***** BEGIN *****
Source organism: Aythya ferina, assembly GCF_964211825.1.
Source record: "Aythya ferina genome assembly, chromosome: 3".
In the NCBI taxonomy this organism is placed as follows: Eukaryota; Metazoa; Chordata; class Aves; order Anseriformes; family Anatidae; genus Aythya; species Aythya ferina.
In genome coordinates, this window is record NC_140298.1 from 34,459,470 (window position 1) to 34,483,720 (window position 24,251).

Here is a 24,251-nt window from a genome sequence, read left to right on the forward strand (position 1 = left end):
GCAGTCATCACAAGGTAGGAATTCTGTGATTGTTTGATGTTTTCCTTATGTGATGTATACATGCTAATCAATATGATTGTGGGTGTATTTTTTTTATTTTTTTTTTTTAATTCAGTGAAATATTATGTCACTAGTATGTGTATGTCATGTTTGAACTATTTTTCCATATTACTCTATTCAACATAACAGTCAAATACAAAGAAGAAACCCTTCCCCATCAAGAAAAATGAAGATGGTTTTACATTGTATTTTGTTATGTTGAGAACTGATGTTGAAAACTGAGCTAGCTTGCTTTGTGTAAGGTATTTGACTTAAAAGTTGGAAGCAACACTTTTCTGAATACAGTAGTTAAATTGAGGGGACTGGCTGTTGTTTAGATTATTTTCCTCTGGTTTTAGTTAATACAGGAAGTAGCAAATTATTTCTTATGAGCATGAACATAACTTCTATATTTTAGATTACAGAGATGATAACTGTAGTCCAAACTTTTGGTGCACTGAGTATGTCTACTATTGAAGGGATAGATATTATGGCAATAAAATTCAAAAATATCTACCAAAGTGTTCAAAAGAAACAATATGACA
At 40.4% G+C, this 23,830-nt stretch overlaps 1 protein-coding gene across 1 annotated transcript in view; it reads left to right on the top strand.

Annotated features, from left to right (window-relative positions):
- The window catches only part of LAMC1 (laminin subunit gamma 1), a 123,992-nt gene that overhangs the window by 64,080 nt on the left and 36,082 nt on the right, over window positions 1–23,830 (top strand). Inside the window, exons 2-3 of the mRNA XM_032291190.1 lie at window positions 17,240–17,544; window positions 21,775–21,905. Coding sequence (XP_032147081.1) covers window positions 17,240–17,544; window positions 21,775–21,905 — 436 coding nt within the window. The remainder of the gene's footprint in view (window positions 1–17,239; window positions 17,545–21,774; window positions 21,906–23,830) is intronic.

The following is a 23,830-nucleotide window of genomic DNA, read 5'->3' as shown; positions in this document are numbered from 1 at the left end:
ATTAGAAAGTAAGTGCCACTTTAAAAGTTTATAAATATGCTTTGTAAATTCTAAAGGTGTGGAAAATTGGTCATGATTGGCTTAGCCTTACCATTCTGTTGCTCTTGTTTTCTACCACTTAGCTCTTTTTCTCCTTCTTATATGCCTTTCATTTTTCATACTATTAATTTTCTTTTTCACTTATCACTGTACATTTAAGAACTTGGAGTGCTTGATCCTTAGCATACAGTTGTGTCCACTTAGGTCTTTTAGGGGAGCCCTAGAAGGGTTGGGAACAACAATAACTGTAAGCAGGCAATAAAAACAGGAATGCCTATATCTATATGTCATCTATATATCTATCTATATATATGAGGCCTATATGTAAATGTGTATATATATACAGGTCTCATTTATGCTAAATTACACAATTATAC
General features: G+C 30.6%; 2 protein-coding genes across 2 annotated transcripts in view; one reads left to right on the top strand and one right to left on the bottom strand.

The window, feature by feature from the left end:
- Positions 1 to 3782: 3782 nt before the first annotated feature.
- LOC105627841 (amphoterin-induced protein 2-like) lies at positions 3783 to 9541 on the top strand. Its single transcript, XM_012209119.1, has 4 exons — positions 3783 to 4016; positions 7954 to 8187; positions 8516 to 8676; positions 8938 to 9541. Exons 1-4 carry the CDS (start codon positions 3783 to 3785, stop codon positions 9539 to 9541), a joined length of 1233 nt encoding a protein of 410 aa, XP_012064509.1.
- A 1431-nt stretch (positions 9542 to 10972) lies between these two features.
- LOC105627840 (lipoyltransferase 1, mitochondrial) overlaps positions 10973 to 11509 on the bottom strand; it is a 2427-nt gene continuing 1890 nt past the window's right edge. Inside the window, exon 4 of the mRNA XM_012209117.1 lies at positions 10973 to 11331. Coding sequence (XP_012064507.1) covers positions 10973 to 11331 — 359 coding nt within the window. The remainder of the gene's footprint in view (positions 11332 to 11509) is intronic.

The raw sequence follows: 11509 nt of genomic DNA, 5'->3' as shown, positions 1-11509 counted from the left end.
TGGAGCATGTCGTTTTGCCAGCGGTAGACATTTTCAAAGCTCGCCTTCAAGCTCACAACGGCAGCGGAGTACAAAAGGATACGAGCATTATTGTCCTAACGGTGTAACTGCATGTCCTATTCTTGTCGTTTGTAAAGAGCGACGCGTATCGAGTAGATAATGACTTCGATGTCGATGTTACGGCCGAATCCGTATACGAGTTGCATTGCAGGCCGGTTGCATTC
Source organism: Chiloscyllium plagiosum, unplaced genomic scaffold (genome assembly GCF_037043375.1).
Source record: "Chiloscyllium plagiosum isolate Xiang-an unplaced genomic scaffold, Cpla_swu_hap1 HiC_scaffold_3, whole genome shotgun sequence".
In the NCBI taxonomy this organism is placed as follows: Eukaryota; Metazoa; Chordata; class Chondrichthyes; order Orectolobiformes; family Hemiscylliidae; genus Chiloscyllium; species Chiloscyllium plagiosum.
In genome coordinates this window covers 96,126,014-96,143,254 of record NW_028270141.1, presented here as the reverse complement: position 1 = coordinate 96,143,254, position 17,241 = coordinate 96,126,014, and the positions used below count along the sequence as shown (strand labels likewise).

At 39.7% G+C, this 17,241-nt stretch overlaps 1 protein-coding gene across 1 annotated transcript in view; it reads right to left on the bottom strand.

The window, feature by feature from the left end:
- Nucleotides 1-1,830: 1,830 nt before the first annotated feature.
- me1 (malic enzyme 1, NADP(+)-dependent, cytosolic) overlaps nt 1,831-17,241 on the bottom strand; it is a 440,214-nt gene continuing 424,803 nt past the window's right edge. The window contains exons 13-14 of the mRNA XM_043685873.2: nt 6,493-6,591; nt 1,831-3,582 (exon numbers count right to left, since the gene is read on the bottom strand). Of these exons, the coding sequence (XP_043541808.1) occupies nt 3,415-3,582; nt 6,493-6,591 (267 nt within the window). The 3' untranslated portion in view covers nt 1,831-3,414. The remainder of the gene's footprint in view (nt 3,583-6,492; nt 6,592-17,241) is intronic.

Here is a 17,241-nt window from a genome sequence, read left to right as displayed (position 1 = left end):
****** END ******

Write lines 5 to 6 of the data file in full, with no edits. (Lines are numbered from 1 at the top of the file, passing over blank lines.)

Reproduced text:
Here is a 24,251-nt window from a genome sequence, read left to right on the forward strand (position 1 = left end):
GCAGTCATCACAAGGTAGGAATTCTGTGATTGTTTGATGTTTTCCTTATGTGATGTATACATGCTAATCAATATGATTGTGGGTGTATTTTTTTTATTTTTTTTTTTTAATTCAGTGAAATATTATGTCACTAGTATGTGTATGTCATGTTTGAACTATTTTTCCATATTACTCTATTCAACATAACAGTCAAATACAAAGAAGAAACCCTTCCCCATCAAGAAAAATGAAGATGGTTTTACATTGTATTTTGTTATGTTGAGAACTGATGTTGAAAACTGAGCTAGCTTGCTTTGTGTAAGGTATTTGACTTAAAAGTTGGAAGCAACACTTTTCTGAATACAGTAGTTAAATTGAGGGGACTGGCTGTTGTTTAGATTATTTTCCTCTGGTTTTAGTTAATACAGGAAGTAGCAAATTATTTCTTATGAGCATGAACATAACTTCTATATTTTAGATTACAGAGATGATAACTGTAGTCCAAACTTTTGGTGCACTGAGTATGTCTACTATTGAAGGGATAGATATTATGGCAATAAAATTCAAAAATATCTACCAAAGTGTTCAAAAGAAACAATATGACA